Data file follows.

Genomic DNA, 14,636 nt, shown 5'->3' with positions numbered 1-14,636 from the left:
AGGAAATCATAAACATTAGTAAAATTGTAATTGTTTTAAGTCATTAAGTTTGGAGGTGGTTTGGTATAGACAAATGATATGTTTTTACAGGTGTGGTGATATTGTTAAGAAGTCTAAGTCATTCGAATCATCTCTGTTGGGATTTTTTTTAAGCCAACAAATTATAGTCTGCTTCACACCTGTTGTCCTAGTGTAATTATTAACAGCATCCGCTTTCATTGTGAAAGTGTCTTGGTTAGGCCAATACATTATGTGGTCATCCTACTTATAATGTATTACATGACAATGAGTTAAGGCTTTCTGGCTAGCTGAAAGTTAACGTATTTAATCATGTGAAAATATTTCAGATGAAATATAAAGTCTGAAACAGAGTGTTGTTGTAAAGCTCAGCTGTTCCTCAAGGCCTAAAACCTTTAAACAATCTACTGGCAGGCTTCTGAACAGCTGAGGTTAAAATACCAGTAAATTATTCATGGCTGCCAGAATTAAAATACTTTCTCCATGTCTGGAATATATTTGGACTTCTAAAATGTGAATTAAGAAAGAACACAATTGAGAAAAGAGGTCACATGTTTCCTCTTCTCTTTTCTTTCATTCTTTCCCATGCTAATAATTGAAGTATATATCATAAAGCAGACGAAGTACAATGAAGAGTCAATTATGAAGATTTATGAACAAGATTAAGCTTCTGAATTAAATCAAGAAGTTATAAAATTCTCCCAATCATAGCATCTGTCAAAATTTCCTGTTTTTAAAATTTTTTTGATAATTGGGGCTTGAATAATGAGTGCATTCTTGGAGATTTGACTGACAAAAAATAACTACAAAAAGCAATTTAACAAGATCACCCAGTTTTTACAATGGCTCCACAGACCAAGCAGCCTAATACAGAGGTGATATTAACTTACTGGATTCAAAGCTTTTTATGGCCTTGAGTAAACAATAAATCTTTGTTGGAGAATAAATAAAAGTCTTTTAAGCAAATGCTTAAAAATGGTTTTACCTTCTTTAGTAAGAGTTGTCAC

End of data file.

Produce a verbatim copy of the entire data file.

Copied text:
Genomic DNA, 14,636 nt, shown 5'->3' with positions numbered 1-14,636 from the left:
AGGAAATCATAAACATTAGTAAAATTGTAATTGTTTTAAGTCATTAAGTTTGGAGGTGGTTTGGTATAGACAAATGATATGTTTTTACAGGTGTGGTGATATTGTTAAGAAGTCTAAGTCATTCGAATCATCTCTGTTGGGATTTTTTTTAAGCCAACAAATTATAGTCTGCTTCACACCTGTTGTCCTAGTGTAATTATTAACAGCATCCGCTTTCATTGTGAAAGTGTCTTGGTTAGGCCAATACATTATGTGGTCATCCTACTTATAATGTATTACATGACAATGAGTTAAGGCTTTCTGGCTAGCTGAAAGTTAACGTATTTAATCATGTGAAAATATTTCAGATGAAATATAAAGTCTGAAACAGAGTGTTGTTGTAAAGCTCAGCTGTTCCTCAAGGCCTAAAACCTTTAAACAATCTACTGGCAGGCTTCTGAACAGCTGAGGTTAAAATACCAGTAAATTATTCATGGCTGCCAGAATTAAAATACTTTCTCCATGTCTGGAATATATTTGGACTTCTAAAATGTGAATTAAGAAAGAACACAATTGAGAAAAGAGGTCACATGTTTCCTCTTCTCTTTTCTTTCATTCTTTCCCATGCTAATAATTGAAGTATATATCATAAAGCAGACGAAGTACAATGAAGAGTCAATTATGAAGATTTATGAACAAGATTAAGCTTCTGAATTAAATCAAGAAGTTATAAAATTCTCCCAATCATAGCATCTGTCAAAATTTCCTGTTTTTAAAATTTTTTTGATAATTGGGGCTTGAATAATGAGTGCATTCTTGGAGATTTGACTGACAAAAAATAACTACAAAAAGCAATTTAACAAGATCACCCAGTTTTTACAATGGCTCCACAGACCAAGCAGCCTAATACAGAGGTGATATTAACTTACTGGATTCAAAGCTTTTTATGGCCTTGAGTAAACAATAAATCTTTGTTGGAGAATAAATAAAAGTCTTTTAAGCAAATGCTTAAAAATGGTTTTACCTTCTTTAGTAAGAGTTGTCAC